When I invested through BondMason, only two of my loans defaulted out of 68 loans I held.
What Is Default Handling Like?
BondMason mixes its investments in loans offered by other peer to peer lending companies, and loans it originates itself. Regarding outside companies, BondMason monitors the default collection process. Regarding internal loans, I don’t have information about how the collection process works but after my conversation with CEO Steve Findlay, my confidence in their process is high and so far I’m impressed.
Is There a Secondary Market?
Sort of. BondMason offered exit possibilities based on market demand. Now that Bondmason is closing, the early exit won’t be possible and investors will have to wait for the loan book to wind down.
Is There A Provision Fund?
What Happens If The Company Goes Bust?
BondMason has a living will in place which would place a third party (Bond Mason Client Ltd. aka BCL) in charge of managing investors’ funds. The issue as discussed early is that BCL is the third party. As much as I like BondMason, as I always warn, if it were to go under, there are too many unknown variables to know whether investors would see return of their capital.
WHAT I LIKED ABOUT BONDMASON:
Completely Hands-Off Investing
Peer to peer lending can be very time-consuming. To overcome this problem, BondMason created a true set-and-forget platform. Many lenders yearn for investment platforms where they can passively invest money and receive interest payments while they eat Monster Munch and watch Emmerdale Farm. Of course there are downsides to passive investing convenience, one of these being lower return rates.
Director And Staff Highly Experienced In The Financial Sector
Many peer to peer lenders overlook the importance of Director experience when considering investment risk. BondMason has experienced Board Members and Directors who have many years of financial services and investment analysis experience. The financial team analyses each loan opportunity and invests alongside lenders. It’s good to know the loans are being analysed over by experienced people.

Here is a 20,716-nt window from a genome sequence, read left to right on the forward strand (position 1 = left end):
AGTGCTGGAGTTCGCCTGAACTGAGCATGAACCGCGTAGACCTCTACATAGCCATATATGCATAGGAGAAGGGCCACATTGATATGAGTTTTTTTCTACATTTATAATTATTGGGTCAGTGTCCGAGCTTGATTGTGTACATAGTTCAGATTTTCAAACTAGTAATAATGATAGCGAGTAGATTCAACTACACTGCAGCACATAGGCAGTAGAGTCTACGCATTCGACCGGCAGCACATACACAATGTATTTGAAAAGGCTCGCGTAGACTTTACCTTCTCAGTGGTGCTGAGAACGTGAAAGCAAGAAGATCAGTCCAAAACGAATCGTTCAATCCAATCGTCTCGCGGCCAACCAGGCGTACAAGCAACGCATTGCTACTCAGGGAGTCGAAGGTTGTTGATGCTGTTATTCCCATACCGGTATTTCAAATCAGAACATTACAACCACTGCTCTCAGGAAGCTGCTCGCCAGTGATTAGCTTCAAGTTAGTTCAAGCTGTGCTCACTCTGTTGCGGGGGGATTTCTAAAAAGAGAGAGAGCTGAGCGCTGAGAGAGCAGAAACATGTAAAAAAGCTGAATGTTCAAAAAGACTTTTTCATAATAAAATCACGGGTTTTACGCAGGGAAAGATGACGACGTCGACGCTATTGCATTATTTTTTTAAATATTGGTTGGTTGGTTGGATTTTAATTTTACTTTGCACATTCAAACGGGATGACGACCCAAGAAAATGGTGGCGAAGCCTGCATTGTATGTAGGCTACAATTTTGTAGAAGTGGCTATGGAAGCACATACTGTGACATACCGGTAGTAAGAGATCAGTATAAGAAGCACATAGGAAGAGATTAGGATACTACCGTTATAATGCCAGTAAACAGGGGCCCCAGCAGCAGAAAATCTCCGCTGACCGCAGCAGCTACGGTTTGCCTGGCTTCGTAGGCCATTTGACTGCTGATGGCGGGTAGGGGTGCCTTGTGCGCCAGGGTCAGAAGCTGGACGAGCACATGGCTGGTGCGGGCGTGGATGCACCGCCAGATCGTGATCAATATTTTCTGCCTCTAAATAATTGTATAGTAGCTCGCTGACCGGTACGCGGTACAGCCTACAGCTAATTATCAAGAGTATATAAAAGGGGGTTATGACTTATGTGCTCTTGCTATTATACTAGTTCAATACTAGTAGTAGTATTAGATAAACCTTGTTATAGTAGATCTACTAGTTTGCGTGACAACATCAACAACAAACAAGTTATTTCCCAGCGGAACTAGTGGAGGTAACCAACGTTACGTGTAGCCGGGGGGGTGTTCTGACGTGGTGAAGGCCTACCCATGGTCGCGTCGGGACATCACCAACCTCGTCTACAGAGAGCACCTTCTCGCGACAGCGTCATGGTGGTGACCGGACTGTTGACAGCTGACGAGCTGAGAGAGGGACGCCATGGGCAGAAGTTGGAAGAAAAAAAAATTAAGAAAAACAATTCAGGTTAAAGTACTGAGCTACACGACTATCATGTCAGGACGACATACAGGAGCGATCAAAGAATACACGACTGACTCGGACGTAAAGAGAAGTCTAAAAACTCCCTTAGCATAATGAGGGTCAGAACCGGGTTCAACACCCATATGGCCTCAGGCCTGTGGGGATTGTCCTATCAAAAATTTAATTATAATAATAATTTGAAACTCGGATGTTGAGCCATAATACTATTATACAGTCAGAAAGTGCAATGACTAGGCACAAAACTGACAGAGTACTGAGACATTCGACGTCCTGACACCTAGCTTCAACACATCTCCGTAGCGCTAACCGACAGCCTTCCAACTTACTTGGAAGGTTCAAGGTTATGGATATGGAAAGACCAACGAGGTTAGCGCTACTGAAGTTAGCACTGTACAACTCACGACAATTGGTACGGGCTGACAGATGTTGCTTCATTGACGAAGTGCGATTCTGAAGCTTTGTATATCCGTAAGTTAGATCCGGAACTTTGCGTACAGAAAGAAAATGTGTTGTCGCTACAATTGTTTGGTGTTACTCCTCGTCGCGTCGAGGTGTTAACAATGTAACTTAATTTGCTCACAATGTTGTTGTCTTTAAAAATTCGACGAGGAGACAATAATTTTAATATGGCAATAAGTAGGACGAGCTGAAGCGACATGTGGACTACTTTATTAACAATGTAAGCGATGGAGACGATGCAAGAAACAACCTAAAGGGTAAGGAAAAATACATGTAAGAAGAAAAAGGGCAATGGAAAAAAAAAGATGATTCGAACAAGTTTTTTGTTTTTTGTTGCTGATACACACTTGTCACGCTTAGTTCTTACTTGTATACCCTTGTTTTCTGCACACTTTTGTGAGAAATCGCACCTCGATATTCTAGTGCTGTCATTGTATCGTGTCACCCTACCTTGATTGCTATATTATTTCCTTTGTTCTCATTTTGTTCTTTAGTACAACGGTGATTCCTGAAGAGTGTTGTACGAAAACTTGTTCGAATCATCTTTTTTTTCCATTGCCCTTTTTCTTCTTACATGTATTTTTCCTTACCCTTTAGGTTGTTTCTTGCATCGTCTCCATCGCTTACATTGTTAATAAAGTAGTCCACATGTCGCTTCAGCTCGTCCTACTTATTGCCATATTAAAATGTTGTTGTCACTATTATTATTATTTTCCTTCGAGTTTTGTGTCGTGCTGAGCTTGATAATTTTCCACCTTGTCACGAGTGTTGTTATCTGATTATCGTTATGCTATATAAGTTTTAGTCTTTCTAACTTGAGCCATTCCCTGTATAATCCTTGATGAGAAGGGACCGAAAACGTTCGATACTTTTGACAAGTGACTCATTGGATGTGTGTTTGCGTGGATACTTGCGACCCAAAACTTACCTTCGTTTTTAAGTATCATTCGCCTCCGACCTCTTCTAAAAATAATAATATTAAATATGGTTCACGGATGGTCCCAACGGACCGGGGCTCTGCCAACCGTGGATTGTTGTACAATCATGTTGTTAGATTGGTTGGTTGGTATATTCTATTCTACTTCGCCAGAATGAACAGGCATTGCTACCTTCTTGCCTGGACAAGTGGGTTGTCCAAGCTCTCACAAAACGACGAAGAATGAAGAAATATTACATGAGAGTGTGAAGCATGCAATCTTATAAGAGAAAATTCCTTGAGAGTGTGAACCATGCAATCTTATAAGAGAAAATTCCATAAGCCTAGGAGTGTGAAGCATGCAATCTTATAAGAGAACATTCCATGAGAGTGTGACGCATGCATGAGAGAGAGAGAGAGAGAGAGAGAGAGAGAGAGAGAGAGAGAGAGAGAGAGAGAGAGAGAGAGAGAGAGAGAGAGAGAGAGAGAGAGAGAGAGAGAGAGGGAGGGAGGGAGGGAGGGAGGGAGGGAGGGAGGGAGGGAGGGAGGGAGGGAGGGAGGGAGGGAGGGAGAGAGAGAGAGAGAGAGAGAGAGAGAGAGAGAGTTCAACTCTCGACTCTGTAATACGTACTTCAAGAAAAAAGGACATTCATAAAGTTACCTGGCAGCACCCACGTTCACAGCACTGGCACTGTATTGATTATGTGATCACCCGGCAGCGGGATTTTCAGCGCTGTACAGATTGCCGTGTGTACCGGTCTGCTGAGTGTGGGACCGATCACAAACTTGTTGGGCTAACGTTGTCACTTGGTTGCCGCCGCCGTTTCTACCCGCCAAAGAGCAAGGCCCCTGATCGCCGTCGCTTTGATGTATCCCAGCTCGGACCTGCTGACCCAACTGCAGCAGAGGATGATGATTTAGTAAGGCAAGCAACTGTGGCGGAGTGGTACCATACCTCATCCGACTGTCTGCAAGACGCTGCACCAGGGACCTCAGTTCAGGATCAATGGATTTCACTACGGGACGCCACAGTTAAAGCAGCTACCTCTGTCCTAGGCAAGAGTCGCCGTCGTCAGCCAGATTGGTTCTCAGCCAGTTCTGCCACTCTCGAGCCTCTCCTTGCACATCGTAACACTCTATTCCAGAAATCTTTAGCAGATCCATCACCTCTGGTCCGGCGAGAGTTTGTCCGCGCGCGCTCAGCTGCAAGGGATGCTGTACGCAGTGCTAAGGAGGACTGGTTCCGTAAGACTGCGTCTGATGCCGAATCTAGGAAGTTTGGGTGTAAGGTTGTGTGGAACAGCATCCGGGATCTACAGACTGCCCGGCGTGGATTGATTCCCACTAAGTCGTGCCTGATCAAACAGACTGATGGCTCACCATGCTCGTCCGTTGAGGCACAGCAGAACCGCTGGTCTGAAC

After my lengthy conversation with CEO Stephen Findlay, I have a high regard for BondMason’s team and its values. Stephen expressed how they realise people have entrusted their money to BondMason and the team doesn’t take this responsibility lightly.
Transparency / Great Communication
Without a doubt, BondMason is one of the most transparent peer to peer lending companies. Their statistics page outlines all the activity including loan types, defaults, returns and cash drag effects. Some peer to peer companies aren’t good at communicating with their lenders so I certainly tip my hat to them for their refreshing approach. Should you need help, the communication is excellent.
Invested In Loans Normal Lenders Wouldn’t Have Access To
Peer to peer loan options can be limited to regular lenders. Since BondMason used an institutional business approach, it had access to loans we don’t. For example, one of their loan partners has a minimum investment of £250,000.
Low Defaults & Extensive Due Diligence
BondMason’s high level of loan due diligence means loans default have been almost nonexistent. The financial team brings an institutional level of due diligence and only invests in loan borrowers and platforms they have personally met and interviewed.
Skin In The Game